I have asked professionals from my local PRSA Chapter multiple times to glance over my résumé and business cards, especially when I was new to PRSSA and was trying my best just to get my bearings. Don’t be embarrassed to do the same! It will pay dividends, and it will show the professionals in your network how much you care about preparing for your future career.
Do engage them on social.
Make sure you’re following members from your local PRSA Chapter on social media. Not only will they be thought leaders and share industry news, but you’ll get to see more of their laid back sides. I know I love seeing the photos that some of my PRSA sponsor Chapter members share of their kids and their vacations. This also helps us as students to better relate to these professionals — they are human, and they appreciate their personal lives and family time just as much as we do!
Do reach out for coffee and lunch, not just favors.
It’s wonderful to have access to a professional network like a PRSA Chapter, but don’t abuse that privilege. If you’d like one of them to come to your school for a PRSSA event such as a lecture or a professional development activity, reach out to them early and be courteous in doing so. Be as flexible as possible when it comes to dates and times that work for them. Also, make sure you’re not only reaching out when you need something. Check in with them every couple of months just to see how business is, how their families are or if you’re both baseball fans, just to vent about the abysmal Pirates’ season. They’ll appreciate your genuine interest and they’ll know you’re not just in it for you.
Do connect PRSSA Chapter members with PRSA members with similar career aspirations.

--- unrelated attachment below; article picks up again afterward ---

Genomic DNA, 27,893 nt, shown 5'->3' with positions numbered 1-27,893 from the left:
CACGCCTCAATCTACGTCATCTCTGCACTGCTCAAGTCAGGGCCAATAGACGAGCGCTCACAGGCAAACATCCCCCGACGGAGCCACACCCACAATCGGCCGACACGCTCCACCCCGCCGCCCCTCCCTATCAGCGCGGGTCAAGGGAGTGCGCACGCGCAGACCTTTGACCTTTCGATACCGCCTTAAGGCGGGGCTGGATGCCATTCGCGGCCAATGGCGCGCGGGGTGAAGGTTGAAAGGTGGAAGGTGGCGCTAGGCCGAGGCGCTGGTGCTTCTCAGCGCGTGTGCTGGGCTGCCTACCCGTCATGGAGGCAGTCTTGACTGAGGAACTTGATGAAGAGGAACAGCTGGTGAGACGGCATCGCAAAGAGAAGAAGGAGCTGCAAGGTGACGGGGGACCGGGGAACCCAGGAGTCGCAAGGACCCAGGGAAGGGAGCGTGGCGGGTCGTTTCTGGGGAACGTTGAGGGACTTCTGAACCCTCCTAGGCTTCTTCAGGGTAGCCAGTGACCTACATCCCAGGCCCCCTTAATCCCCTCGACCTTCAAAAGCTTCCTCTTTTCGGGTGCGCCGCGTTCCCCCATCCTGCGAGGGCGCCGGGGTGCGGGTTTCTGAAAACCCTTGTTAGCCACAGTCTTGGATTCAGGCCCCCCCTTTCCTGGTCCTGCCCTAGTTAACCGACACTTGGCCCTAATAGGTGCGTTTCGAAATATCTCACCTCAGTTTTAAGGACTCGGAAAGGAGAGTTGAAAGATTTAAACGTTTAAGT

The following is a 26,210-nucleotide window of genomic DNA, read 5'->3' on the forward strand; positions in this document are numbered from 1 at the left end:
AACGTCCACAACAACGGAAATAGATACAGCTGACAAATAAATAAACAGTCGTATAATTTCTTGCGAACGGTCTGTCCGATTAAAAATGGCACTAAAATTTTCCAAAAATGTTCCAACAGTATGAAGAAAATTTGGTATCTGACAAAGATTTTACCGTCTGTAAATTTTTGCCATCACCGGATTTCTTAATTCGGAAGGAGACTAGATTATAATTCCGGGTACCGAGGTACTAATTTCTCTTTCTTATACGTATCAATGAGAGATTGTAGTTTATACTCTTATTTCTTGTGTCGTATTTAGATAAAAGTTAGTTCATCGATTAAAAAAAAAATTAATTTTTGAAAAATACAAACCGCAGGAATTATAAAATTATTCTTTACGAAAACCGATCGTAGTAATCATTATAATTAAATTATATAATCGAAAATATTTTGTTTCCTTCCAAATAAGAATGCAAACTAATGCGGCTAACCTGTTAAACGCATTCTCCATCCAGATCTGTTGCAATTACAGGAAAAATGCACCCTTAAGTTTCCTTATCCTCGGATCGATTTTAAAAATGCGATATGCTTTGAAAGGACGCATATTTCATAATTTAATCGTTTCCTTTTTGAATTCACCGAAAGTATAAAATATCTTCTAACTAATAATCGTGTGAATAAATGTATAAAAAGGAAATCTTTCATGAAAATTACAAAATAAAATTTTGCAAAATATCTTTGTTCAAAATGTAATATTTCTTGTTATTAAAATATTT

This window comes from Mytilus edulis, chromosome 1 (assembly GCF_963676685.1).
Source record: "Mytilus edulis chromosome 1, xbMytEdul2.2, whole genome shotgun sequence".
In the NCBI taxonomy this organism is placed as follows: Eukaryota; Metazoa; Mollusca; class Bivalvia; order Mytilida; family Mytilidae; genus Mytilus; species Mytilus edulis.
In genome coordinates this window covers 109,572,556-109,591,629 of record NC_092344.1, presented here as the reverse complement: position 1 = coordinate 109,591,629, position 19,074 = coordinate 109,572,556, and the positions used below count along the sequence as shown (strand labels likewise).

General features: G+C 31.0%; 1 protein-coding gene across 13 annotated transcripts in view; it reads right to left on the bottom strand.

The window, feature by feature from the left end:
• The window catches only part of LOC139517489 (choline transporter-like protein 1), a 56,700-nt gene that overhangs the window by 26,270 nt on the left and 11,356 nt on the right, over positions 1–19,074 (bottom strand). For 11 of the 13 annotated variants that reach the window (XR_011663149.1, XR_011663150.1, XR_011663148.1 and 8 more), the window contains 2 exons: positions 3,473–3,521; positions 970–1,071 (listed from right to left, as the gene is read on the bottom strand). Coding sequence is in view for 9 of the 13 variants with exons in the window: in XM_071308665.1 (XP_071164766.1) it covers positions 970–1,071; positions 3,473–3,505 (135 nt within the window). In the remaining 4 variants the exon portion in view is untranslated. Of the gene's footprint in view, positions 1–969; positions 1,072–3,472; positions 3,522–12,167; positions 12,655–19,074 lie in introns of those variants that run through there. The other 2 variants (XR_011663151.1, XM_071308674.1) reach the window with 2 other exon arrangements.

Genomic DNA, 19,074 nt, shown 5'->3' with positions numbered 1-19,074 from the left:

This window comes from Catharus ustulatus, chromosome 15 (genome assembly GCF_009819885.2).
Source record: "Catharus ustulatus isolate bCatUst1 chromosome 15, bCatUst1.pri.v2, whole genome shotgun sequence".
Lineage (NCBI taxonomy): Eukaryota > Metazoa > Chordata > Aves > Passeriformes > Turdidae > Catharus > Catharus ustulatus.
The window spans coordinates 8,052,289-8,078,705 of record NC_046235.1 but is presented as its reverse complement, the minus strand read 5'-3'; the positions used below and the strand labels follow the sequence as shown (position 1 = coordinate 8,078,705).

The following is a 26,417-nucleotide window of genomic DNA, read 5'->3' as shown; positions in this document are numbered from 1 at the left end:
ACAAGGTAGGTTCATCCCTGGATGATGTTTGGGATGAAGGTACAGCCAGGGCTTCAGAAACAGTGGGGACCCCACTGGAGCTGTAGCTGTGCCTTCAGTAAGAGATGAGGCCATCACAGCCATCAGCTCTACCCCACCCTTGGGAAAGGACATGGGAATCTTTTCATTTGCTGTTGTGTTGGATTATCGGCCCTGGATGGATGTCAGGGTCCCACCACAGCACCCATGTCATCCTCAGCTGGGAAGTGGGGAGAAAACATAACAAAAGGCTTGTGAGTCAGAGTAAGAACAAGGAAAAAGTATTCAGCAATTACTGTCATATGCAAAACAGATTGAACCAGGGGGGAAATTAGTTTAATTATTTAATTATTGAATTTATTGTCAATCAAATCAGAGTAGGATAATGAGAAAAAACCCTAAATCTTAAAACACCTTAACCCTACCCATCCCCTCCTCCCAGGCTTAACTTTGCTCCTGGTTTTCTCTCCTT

If you know that one of your PRSSA general body members has an interest in working in the health care communication industry, and you know a member of your PRSA sponsor Chapter who works in marketing at a local hospital, help them both make that connection. Whether it leads to a job or just a shadow opportunity, let your network connections benefit others. It’s a win-win!
Do ask for help when you need it.
While National uses the term “sponsor Chapter” for PRSA Chapters, at our Chapter we often call PRSA Pittsburgh our “parent Chapter.” They’re our ultimate guides and our trusted advisers when it comes to this crazy and often overwhelming industry. And here’s a little secret: They love to feel needed! Always be aware of their hectic schedules, but never be afraid to reach out and ask for something, especially when they’ve offered their help in the past. Not hearing back from that internship and wondering what else is out there? Give someone at your PRSA sponsor Chapter a call or shoot them an email. While they might not have anything available at their own firm, they’ll more than likely be glad to connect you to someone, or somewhere, who does.
Don’t just assume they will reach out to you.
It is not your sponsor Chapter’s job to reach out to you and your Chapter — if you are interested in having a relationship with them, you must put in the work! Sponsor Chapters and their members are interested in having a relationship with you, but you need to show them that you are interested in having a relationship with them, too. Try reaching out to the members of your PRSA and introducing yourself, asking them to coffee or inviting them to a Chapter event.
Don’t contact them seeking a job or internship without a previous relationship.
Do not reach out to your sponsor Chapter seeking an internship or a job without a previous relationship. Remember, your sponsor Chapter is here to help you enhance your education, broaden your network and launch your career; however, it is not their responsibility to find you a job. Once you have an established relationship with a member of your PRSA sponsor Chapter, reach out and ask if they have any advice or leads. They will assist you in the process, but they will not do the work for you.
Maura Fenske is a senior public relations major with a journalism minor. She serves as the Chapter president for the Waynesburg University Public Relations Student Society of America Chapter and as an account specialist for Student-run Firm, Red Brick Communications. She also serves as the copy editor for FORUM and has written for Waynesburg University’s award-winning student newspaper The Yellow Jacket. Fenske hopes to combine her passion for public relations, writing and sports in her future career and plans to someday own a golden retriever named Rooney. Follow her on Twitter at @maurafenske and visit her on LinkedIn.